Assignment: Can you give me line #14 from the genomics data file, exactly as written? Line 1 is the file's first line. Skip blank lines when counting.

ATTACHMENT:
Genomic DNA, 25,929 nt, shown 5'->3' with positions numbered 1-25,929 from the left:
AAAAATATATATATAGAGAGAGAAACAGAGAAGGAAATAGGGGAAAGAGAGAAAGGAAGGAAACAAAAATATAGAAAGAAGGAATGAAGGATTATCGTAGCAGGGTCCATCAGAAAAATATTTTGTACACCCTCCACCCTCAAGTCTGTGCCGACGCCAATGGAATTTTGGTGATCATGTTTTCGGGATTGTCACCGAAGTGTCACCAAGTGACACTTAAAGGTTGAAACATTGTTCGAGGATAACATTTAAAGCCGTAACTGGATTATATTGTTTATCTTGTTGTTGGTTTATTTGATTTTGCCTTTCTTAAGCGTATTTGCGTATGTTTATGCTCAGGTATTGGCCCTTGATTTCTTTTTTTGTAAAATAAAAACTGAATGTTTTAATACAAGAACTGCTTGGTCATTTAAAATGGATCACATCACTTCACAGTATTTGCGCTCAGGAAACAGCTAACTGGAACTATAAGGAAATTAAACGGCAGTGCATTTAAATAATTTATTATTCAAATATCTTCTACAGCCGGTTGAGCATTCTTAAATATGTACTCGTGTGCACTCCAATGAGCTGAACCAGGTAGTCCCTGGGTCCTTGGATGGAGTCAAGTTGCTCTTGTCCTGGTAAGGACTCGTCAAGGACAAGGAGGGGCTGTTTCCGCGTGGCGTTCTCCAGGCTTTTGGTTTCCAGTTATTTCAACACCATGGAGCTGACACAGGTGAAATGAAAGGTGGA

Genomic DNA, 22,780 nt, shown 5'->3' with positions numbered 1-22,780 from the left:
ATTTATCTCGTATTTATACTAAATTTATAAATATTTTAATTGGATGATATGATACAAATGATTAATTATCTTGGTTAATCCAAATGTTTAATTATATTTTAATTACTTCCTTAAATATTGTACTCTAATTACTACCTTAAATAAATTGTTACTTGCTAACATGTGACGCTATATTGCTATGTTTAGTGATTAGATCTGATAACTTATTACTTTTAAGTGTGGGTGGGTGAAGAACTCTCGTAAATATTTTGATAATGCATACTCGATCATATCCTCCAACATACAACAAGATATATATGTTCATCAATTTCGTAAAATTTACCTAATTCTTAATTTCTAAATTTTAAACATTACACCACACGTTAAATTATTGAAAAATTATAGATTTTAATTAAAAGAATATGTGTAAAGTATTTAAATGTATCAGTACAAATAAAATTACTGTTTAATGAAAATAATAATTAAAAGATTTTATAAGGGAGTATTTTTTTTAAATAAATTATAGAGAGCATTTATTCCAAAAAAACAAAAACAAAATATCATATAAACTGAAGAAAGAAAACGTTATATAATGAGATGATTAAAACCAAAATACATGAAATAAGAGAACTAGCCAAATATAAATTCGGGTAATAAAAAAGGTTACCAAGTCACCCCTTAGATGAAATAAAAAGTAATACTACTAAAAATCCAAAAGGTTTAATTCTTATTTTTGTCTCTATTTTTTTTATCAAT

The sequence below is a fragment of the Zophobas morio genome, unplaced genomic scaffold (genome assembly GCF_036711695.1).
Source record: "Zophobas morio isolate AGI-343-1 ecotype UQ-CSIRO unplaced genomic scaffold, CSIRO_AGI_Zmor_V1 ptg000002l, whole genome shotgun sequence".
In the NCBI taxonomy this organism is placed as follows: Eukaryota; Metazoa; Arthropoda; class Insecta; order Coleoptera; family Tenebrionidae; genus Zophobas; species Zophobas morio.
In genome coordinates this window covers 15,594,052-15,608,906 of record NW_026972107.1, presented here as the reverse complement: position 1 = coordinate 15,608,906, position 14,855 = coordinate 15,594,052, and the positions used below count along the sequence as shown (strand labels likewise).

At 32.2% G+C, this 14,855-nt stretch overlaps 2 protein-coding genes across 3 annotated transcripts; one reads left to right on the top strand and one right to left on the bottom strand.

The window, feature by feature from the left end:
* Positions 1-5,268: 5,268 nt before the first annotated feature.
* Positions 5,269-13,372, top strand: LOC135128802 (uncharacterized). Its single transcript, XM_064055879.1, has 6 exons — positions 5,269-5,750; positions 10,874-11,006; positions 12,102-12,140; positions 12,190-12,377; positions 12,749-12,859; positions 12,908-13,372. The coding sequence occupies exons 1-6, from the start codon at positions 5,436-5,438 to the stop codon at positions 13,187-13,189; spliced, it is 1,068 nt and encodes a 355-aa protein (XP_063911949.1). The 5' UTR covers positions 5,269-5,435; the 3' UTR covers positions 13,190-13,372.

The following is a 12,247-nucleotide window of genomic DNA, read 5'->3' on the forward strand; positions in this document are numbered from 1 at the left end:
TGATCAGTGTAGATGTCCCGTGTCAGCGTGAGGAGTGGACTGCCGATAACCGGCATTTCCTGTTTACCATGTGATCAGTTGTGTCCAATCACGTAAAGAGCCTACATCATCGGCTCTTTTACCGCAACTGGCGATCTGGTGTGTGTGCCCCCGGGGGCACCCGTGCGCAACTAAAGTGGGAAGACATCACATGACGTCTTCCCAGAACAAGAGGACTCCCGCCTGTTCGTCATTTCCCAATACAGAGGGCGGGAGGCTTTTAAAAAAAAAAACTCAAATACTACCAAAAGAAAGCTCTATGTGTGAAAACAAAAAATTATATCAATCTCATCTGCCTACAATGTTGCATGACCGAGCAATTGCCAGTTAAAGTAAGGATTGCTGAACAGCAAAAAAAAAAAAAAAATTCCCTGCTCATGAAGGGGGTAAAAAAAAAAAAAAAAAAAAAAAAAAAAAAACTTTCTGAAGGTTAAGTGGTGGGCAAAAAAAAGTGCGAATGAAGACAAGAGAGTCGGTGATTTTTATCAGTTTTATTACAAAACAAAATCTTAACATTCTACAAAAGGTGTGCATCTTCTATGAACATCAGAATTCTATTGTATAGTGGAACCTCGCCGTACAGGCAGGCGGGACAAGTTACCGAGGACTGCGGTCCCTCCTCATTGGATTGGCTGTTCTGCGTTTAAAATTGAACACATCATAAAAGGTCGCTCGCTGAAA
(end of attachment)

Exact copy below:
TGATCAGTGTAGATGTCCCGTGTCAGCGTGAGGAGTGGACTGCCGATAACCGGCATTTCCTGTTTACCATGTGATCAGTTGTGTCCAATCACGTAAAGAGCCTACATCATCGGCTCTTTTACCGCAACTGGCGATCTGGTGTGTGTGCCCCCGGGGGCACCCGTGCGCAACTAAAGTGGGAAGACATCACATGACGTCTTCCCAGAACAAGAGGACTCCCGCCTGTTCGTCATTTCCCAATACAGAGGGCGGGAGGCTTTTAAAAAAAAAAACTCAAATACTACCAAAAGAAAGCTCTATGTGTGAAAACAAAAAATTATATCAATCTCATCTGCCTACAATGTTGCATGACCGAGCAATTGCCAGTTAAAGTAAGGATTGCTGAACAGCAAAAAAAAAAAAAAAATTCCCTGCTCATGAAGGGGGTAAAAAAAAAAAAAAAAAAAAAAAAAAAAAAACTTTCTGAAGGTTAAGTGGTGGGCAAAAAAAAGTGCGAATGAAGACAAGAGAGTCGGTGATTTTTATCAGTTTTATTACAAAACAAAATCTTAACATTCTACAAAAGGTGTGCATCTTCTATGAACATCAGAATTCTATTGTATAGTGGAACCTCGCCGTACAGGCAGGCGGGACAAGTTACCGAGGACTGCGGTCCCTCCTCATTGGATTGGCTGTTCTGCGTTTAAAATTGAACACATCATAAAAGGTCGCTCGCTGAAA